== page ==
Planning board continues review of a proposed geo-exchange facility for Princeton University

ANDREW HARRISON/STAFF

The topic of noise and sound was the main focus of residential concerns during the public portion of the Princeton Planning Board’s continued hearing for Princeton University’s proposed one-story geo-exchange facility known as “TIGER,” which would also be a building for athletics operations.

The hearing, which took place on Jan. 22, did not result in a vote taking place from the board to determine approval, as the hearing was continued to Feb. 18. The next board meeting for the application is slated to hear attorney Bruce Afran, who is representing objectors to the application.

This is the latest proposed project from Princeton University that is before the planning board for review, as the university moves forward with its plans to develop the East Campus. The university’s planned developments include an East Campus Garage, new Princeton Soccer stadium and practice field and the current proposal of a geo-exchange resource and athletic operations facility.

The proposed construction of TIGER energy and athletics operation facility is on five acres of land located on the east side of Fitz Randolph Road between Faculty Road and 185 Broadmead St. The building structure and exterior equipment yard are more than 40,000 square feet.

Along with the main building the project includes two thermal energy storage (TES) tanks to the south of the project. The tanks are used to store water that will heat and cool the campus, according to application documents.

To the north of the proposed project’s site is the University NOW (UNOW) Day Nursery, a child care center. This would be a point of issue for residents who voiced concern about the noise and sound not only emanating from the completed project, but also during construction phase.

Sarah Tannenbaum questioned representatives for Princeton University on why the current location was selected and voiced concern about the decibel levels during construction and after completion of the project.

“The duration of construction is a bit of a question, but this could potentially be several years of 65 decibels throughout the day adjacent to a daycare; specifically, the playground is a bit concerning as a parent and pediatrician,” she said.

Princeton University architect Ron McCoy responded to the question of location for the site of the project stating that facilities such as the TIGER need to be adjacent to the buildings that they are serving “because they are pumping the chilled water and the heated water to those facilities.

“As we explained, I think, in our testimony our plan is to convert the entire campus to this geo-exchange heating system to achieve carbon neutrality by 2046,” he said. “We are building the new TIGER facility – which is not a power plant – for this to serve the east side of the campus and so this facility has to be on the east side of the campus.”

The last of the drilling during construction of the project is anticipated to be in October, which McCoy said was the noise that residents had been hearing.

The university is scheduled to open the completed TIGER and athletics operation facility in December 2022.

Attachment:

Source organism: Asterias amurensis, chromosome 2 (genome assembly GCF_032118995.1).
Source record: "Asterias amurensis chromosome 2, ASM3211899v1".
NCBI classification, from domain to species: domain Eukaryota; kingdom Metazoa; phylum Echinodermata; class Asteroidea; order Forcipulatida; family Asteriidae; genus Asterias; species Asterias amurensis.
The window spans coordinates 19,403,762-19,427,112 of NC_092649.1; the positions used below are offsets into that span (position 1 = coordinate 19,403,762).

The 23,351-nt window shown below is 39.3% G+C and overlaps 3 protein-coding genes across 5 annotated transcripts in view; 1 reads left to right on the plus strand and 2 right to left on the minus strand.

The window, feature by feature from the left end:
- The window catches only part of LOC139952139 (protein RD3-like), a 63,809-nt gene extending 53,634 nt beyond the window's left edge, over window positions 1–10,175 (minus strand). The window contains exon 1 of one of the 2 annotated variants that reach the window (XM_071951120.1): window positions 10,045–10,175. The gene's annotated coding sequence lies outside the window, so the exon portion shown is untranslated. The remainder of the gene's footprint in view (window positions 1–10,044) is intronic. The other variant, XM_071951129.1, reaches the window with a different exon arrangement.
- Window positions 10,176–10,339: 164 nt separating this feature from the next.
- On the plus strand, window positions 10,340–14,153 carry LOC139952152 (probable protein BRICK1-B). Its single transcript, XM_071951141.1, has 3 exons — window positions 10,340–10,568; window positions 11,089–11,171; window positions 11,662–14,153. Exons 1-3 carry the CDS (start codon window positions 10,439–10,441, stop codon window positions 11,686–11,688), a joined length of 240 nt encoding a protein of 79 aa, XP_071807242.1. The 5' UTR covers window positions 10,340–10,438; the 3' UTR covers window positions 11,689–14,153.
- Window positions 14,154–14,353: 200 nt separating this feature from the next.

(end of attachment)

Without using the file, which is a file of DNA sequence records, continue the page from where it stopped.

Bridget Alsdorf, who lives on Hartley Avenue, said, “I want to echo the concerns of neighbors and UNOW parents and specifically about the noise impact of the proposed geo-exchange plant on the neighborhood. I am not opposed to a geo-exchange plant and the environmental benefits that it brings. I do not think it is too much to ask that the university take steps to mitigate the noise impact.”

She added that several sets of changing decibel numbers makes it difficult for the community to trust any of them.

To respond to additional concerns from residents regarding sound and noise from the facility, Princeton University’s senior acoustical consultant for the project, Julie Fischer, presented information about the discussion of confusion or lack of clarity regarding the numbers.

“We did want to point out we do have clarity. We know what the numbers are going to be. Our March 13 and Dec. 20, 2020, reports do have different numbers. That is natural part of the design process,” she said. “The report in March is our first look at the equipment in the TIGER facility. Since that report the design has evolved. We have included more robust acoustical louvers (reduce noise) and have changed some of the sound data for the pumps. As part of the design process the pumps needed to change.”

Fischer added that specifically the sound levels that are being predicted in the range of the UNOW Nursery School will be between 45-50 dba (decibels).

“This is for the area along the fence line and the southern most area of the playground. The World Health Organization (WHO) recommendations recommend 55 dba or lower at an outdoor playground for this type of school,” she said. “What we do want to point out is that we are lower than what the WHO recommends by at least 5 dba. The UNOW buildings are further from the TIGER facility and as such they decrease down into the 40-45 dba range. Why that is important is that the window construction for UNOW building will provide at least a 15 dba reduction to go from the exterior of the building to the interior.”

When asked by Councilman David Cohen about any sense of relevant noise level of building construction versus the drilling currently taking place, Fischer responded by stating that she could not speak to that, as the noise from construction will be highly dependent on the type of equipment on the site.